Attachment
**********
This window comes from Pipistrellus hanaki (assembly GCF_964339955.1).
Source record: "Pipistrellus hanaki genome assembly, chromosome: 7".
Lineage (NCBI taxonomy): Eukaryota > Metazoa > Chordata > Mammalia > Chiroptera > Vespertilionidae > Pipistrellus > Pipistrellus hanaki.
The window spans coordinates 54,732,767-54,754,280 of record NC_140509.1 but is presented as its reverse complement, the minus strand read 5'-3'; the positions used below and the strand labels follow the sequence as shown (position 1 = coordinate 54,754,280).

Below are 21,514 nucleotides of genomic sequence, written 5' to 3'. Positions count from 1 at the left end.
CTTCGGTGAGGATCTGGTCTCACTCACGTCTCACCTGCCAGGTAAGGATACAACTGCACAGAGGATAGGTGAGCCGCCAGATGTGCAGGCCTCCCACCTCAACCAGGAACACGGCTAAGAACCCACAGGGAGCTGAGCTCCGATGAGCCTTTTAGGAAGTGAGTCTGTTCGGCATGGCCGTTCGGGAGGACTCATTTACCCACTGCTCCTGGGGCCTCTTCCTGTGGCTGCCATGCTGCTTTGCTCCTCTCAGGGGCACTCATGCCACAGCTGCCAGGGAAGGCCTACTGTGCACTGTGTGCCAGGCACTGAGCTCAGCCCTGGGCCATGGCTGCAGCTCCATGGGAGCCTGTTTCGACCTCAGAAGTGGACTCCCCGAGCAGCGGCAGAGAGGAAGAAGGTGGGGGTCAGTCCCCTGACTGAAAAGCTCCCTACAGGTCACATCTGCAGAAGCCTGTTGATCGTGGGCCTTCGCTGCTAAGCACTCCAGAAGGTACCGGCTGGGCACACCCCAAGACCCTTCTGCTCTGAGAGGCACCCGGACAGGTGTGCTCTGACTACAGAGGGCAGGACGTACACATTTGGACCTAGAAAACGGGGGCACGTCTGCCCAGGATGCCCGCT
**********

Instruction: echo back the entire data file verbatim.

This window comes from Pipistrellus hanaki (assembly GCF_964339955.1).
Source record: "Pipistrellus hanaki genome assembly, chromosome: 7".
Lineage (NCBI taxonomy): Eukaryota > Metazoa > Chordata > Mammalia > Chiroptera > Vespertilionidae > Pipistrellus > Pipistrellus hanaki.
The window spans coordinates 54,732,767-54,754,280 of record NC_140509.1 but is presented as its reverse complement, the minus strand read 5'-3'; the positions used below and the strand labels follow the sequence as shown (position 1 = coordinate 54,754,280).

Below are 21,514 nucleotides of genomic sequence, written 5' to 3'. Positions count from 1 at the left end.
CTTCGGTGAGGATCTGGTCTCACTCACGTCTCACCTGCCAGGTAAGGATACAACTGCACAGAGGATAGGTGAGCCGCCAGATGTGCAGGCCTCCCACCTCAACCAGGAACACGGCTAAGAACCCACAGGGAGCTGAGCTCCGATGAGCCTTTTAGGAAGTGAGTCTGTTCGGCATGGCCGTTCGGGAGGACTCATTTACCCACTGCTCCTGGGGCCTCTTCCTGTGGCTGCCATGCTGCTTTGCTCCTCTCAGGGGCACTCATGCCACAGCTGCCAGGGAAGGCCTACTGTGCACTGTGTGCCAGGCACTGAGCTCAGCCCTGGGCCATGGCTGCAGCTCCATGGGAGCCTGTTTCGACCTCAGAAGTGGACTCCCCGAGCAGCGGCAGAGAGGAAGAAGGTGGGGGTCAGTCCCCTGACTGAAAAGCTCCCTACAGGTCACATCTGCAGAAGCCTGTTGATCGTGGGCCTTCGCTGCTAAGCACTCCAGAAGGTACCGGCTGGGCACACCCCAAGACCCTTCTGCTCTGAGAGGCACCCGGACAGGTGTGCTCTGACTACAGAGGGCAGGACGTACACATTTGGACCTAGAAAACGGGGGCACGTCTGCCCAGGATGCCCGCT